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Nov 15, 2015 at 7:30 pm

Sublime Optics: Documentary, Geography, and Mapping

With Peter Bo Rappmund and Laura Kurgan.

Few moving-image artists can claim to have developed and practiced their own recognizable genre, but in the three feature-length pieces he has made since 2010—Psychohydrography, Tectonics, and now Topophilia—Peter Bo Rappmund has done just that.

Read an essay about Topophilia by Paul Dallas, curator of this program:




64 min., 2015

Topophilia traces the 800-mile path of the Trans-Alaska Pipeline System (TAPS), and examines one of the most historically productive oil routes in the United States. Completed in 1977, TAPS unique structure runs both above and underground through pristine Alaskan terrain—up mountain passes, over frozen tundra, and across hundreds of rivers and streams. From numerous extraction points on the North Slope, hot crude oil is moved the entire length of Alaska via TAPS to the Valdez Marine Terminal, where ships load the petroleum before they voyage to ports around the world. This terminal was the initial point of departure for the Exxon Valdez, an oil tanker bound for Long Beach, California, which ran aground on the Bligh Reef in 1989 and resulted in the second largest oil spill in U.S. history.

Shot entirely with a stills camera, Topophilia studies a pipeline’s inherent linearity and its unwavering repetition in construction. The documentary presents these architectural elements as both foreground and background; recurring patterns in the structure become fixed points that illuminate movement and stasis in natural and man-made landscapes. Through the use of frame by frame animation, time-lapse photography, looped sequences, and layered field recording compositions, the film decodes hidden messages of the built environment, and portrays TAPS and its surroundings harmoniously as a continuous, giant building; a space that not only reorders ideas about landscape and our place within it, but one that also offers an unmistakable juxtaposition between the endgame of industrial revolution, and the modern ecosystems where this scenario ultimately plays out.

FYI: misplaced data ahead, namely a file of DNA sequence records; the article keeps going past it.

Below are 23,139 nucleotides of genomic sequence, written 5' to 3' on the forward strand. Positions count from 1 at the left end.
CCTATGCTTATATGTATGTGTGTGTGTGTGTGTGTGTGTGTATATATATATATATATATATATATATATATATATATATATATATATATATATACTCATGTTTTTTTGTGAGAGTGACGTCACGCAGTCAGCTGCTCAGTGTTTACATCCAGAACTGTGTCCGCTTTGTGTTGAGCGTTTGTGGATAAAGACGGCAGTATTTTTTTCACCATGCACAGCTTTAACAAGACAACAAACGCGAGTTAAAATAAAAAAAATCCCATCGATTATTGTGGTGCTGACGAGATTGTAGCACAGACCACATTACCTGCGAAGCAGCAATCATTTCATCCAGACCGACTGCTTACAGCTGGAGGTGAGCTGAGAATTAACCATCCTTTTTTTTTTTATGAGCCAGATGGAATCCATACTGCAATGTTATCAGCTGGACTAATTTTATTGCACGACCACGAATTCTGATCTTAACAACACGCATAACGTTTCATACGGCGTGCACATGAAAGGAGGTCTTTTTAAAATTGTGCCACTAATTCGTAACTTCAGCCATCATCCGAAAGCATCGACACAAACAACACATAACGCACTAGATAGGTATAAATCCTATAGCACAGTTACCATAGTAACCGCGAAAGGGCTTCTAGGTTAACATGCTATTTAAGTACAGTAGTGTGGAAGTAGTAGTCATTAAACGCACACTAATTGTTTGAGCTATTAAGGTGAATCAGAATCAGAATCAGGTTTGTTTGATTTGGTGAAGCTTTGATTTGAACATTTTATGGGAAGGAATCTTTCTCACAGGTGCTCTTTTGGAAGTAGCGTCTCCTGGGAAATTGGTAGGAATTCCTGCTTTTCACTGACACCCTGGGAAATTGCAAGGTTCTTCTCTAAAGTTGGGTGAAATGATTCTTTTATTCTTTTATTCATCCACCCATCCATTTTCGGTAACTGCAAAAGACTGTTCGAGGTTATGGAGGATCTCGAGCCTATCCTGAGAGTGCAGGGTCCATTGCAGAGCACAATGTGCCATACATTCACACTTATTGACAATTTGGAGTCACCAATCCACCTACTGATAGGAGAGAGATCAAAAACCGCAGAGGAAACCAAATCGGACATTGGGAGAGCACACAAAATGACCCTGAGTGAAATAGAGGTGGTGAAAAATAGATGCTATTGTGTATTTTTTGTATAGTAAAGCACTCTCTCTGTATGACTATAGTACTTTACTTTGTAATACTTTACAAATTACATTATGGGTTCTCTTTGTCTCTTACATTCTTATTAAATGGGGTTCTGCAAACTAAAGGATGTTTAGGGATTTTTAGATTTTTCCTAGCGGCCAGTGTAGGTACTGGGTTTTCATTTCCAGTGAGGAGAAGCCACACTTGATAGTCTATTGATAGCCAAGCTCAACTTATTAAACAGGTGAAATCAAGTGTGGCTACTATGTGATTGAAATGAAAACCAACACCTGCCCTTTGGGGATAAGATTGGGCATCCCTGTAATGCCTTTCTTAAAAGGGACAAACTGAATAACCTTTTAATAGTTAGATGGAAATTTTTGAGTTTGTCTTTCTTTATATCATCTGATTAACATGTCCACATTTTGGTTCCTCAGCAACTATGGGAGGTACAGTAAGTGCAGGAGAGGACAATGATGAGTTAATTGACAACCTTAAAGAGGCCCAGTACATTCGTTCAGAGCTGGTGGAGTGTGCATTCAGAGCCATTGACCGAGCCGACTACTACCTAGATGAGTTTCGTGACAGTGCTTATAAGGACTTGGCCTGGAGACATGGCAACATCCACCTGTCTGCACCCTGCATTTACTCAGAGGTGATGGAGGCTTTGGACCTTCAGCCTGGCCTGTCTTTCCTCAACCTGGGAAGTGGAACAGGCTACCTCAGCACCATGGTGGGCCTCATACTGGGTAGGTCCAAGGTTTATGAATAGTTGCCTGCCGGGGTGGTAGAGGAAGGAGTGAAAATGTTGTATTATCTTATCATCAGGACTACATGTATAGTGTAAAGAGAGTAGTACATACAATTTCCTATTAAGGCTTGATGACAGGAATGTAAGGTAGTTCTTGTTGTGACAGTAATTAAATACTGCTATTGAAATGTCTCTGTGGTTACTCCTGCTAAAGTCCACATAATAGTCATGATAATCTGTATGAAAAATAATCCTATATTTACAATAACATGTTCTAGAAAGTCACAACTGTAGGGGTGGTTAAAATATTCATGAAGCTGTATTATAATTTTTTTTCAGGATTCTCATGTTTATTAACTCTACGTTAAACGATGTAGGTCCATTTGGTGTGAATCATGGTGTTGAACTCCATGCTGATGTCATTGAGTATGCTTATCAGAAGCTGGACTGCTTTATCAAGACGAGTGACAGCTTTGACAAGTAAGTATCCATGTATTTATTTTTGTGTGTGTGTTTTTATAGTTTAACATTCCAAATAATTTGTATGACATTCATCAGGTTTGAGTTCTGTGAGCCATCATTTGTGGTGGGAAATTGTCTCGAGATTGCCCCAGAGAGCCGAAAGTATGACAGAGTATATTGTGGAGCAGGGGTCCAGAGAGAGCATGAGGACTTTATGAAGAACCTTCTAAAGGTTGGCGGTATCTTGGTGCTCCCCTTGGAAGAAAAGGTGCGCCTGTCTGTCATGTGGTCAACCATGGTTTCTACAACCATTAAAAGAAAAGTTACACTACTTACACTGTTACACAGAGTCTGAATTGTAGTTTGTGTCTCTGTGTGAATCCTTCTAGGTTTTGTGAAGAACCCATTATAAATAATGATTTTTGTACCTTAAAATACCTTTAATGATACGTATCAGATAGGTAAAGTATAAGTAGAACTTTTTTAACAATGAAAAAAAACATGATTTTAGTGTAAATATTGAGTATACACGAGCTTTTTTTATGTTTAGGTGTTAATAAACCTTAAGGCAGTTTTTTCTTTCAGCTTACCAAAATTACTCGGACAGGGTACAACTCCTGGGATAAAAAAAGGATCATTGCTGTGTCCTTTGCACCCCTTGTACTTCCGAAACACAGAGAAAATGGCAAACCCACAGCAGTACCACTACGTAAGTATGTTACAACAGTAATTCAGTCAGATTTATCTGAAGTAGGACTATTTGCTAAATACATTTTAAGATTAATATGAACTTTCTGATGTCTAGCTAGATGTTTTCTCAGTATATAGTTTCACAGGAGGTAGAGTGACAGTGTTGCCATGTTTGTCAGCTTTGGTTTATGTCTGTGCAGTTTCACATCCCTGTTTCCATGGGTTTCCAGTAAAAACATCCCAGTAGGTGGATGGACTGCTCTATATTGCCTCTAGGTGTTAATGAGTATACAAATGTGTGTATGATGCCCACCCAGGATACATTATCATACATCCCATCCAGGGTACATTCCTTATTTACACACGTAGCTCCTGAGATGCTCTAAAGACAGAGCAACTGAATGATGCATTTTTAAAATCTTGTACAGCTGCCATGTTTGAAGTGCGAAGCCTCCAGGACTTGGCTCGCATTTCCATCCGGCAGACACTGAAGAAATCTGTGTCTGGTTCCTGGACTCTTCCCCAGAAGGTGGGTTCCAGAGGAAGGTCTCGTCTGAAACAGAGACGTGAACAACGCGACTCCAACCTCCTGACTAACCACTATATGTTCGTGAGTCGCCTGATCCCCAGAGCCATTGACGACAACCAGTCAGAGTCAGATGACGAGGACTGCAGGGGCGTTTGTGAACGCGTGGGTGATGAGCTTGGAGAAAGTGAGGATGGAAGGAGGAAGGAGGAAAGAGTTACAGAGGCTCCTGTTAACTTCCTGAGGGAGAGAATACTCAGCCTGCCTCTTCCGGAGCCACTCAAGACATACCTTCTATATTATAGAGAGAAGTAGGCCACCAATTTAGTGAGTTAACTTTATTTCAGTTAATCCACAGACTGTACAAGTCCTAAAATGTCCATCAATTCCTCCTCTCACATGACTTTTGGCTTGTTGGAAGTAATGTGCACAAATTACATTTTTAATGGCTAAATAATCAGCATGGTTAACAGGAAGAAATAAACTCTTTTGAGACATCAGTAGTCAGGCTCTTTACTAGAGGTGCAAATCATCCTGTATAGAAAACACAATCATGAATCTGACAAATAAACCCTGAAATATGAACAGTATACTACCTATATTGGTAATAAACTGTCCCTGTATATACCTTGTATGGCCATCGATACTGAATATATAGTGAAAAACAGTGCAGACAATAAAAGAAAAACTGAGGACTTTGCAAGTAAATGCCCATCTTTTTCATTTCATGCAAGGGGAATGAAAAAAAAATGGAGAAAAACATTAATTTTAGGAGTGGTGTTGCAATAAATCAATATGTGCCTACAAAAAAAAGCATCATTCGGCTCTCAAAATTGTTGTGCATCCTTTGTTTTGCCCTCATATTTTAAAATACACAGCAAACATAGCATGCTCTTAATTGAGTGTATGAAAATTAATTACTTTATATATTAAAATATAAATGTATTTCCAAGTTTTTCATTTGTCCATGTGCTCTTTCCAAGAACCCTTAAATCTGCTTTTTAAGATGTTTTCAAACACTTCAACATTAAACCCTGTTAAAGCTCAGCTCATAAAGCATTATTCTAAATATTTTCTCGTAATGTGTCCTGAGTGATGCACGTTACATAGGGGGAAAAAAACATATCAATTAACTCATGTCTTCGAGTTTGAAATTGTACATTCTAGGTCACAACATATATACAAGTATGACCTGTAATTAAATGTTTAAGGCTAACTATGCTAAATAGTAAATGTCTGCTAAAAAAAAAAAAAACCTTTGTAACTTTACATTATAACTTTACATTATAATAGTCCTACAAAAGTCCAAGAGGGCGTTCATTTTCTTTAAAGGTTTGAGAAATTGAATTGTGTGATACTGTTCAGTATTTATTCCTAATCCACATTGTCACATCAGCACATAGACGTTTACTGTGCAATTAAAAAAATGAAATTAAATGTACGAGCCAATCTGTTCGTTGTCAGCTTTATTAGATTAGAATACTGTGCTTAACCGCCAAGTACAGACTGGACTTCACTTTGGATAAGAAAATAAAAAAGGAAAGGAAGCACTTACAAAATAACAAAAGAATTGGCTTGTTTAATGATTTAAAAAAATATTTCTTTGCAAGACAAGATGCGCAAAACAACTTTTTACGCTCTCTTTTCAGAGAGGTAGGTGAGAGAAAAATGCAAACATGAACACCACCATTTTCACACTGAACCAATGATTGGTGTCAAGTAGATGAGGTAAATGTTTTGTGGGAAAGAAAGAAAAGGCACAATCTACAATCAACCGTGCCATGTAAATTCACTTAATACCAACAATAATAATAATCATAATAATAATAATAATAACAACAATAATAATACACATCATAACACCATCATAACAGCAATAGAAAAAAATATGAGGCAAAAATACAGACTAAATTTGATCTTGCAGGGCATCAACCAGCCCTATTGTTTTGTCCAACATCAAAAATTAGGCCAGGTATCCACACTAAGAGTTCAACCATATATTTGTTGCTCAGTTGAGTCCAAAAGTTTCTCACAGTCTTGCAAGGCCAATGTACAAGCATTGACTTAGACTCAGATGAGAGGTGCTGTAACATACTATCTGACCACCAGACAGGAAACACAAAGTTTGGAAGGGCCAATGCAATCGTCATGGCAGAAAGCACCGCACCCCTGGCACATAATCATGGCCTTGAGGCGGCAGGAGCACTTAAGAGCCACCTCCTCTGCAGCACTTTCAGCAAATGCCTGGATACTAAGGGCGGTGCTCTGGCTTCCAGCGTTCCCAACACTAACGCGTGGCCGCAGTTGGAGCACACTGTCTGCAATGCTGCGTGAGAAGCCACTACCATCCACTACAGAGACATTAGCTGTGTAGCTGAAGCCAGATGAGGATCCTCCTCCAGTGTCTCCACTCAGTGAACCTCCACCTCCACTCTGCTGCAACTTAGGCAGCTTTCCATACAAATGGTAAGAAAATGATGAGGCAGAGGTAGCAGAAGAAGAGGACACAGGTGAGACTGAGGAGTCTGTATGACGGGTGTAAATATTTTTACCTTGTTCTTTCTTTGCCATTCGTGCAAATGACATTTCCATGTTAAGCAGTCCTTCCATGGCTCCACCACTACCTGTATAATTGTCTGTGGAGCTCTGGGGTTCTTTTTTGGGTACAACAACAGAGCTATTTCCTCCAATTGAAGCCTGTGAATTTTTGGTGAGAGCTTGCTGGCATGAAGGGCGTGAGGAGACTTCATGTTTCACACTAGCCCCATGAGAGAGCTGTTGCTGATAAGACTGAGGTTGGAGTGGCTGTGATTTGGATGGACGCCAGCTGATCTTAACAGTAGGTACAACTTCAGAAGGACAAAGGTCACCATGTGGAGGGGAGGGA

64 min

Peter Bo Rappmund is a Texas-based artist whose practice relies on understanding both empirical and metaphysical properties of the environment. He has exhibited at a variety of venues, including the Museum of Modern Art, New York, Anthology Film Archives, George Eastman House, National Maritime Museum, London, REDCAT Los Angles, Whitney Museum of American Art, and the Locarno, New York, Vienna, Ann Arbor, and Hong Kong International Film Festivals. Rappmund held a solo exhibition at the Laguna Art Museum in 2012, and recently worked as principle photographer on Thom Andersen’s, Reconversão, a film about Portuguese architect Souto de Moura. Peter Bo Rappmund received a MFA from the school of music and school of film/video at CalArts

Laura Kurgan teaches architecture at the Graduate School of Architecture, Preservation, and Planning at Columbia University, where she is Director of the Spatial Information Design Lab (SIDL) and the Director of Visual Studies. Her work explores problems ranging from digital location technologies, the ethics and politics of mapping, to new structures of participation in design, and the visualization of urban and global data. Her recent research includes a multi-year SIDL project on “million-dollar blocks” and the urban costs of the American incarceration experiment and an exhibition on global migration and climate change, “Native Land: Stop Eject,” at the Fondation Cartier in Paris. Her work has appeared at the Venice Architecture Biennale, the Whitney Altria, MACBa Barcelona, the ZKM in Karlsruhe, and the Museum of Modern Art (where it is part of the permanent collection). She was named one of Esquire Magazine’s ‘Best and Brightest’ in 2008, and was awarded a United States Artists Rockefeller Fellowship in 2009. She has published articles and essays in Atlantic Magazine, Volume, Grey Room, Assemblage, and Else/Where Mapping, among other books and journals. Her monographic book is Up Close at a Distance: Mapping, Technology, and Politics (MIT Press, 2013). spatialinformationdesignlab.org

Paul Dallas is a Brooklyn-based writer, journalist and programmer. His writing has appeared in ArtforumBOMB, Cinema Scope, Extra Extra, Film Comment, Filmmaker, IndieWire and Interview. He has curated film series for the Guggenheim Museum and Maylses Cinema in New York. He studied filmmaking at The School of the Art Institute of Chicago and is a graduate of The Cooper Union’s School of Architecture. He is a 2015 Robert Flaherty Film Fellow and a 2008 Schindler Fellow at the MAK Center for Art and Architecture in Los Angeles. He recently worked on Michael Almereyda’s new film Marjorie Prime, and is developing a narrative feature with director Frédéric Tcheng.


Nov 15, 2015
7:30 pm – 9:30 pm


352 Onderdonk Avenue
Ridgewood, NY 11385 United States
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